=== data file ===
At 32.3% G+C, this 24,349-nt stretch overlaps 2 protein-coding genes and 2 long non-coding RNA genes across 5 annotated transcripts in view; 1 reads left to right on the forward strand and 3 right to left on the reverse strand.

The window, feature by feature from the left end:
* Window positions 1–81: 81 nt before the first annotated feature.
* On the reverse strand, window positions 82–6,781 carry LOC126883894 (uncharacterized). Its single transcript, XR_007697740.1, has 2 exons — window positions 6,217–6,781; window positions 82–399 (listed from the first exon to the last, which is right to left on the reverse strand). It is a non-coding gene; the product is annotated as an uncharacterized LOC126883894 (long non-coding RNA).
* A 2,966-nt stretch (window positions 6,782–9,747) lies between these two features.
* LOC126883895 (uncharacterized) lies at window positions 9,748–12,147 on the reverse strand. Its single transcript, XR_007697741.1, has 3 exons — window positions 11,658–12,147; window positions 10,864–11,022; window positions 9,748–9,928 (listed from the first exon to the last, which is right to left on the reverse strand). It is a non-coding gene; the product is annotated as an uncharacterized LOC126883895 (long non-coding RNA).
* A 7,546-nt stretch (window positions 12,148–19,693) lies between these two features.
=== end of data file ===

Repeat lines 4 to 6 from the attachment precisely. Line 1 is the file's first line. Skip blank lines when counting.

* On the reverse strand, window positions 82–6,781 carry LOC126883894 (uncharacterized). Its single transcript, XR_007697740.1, has 2 exons — window positions 6,217–6,781; window positions 82–399 (listed from the first exon to the last, which is right to left on the reverse strand). It is a non-coding gene; the product is annotated as an uncharacterized LOC126883894 (long non-coding RNA).
* A 2,966-nt stretch (window positions 6,782–9,747) lies between these two features.
* LOC126883895 (uncharacterized) lies at window positions 9,748–12,147 on the reverse strand. Its single transcript, XR_007697741.1, has 3 exons — window positions 11,658–12,147; window positions 10,864–11,022; window positions 9,748–9,928 (listed from the first exon to the last, which is right to left on the reverse strand). It is a non-coding gene; the product is annotated as an uncharacterized LOC126883895 (long non-coding RNA).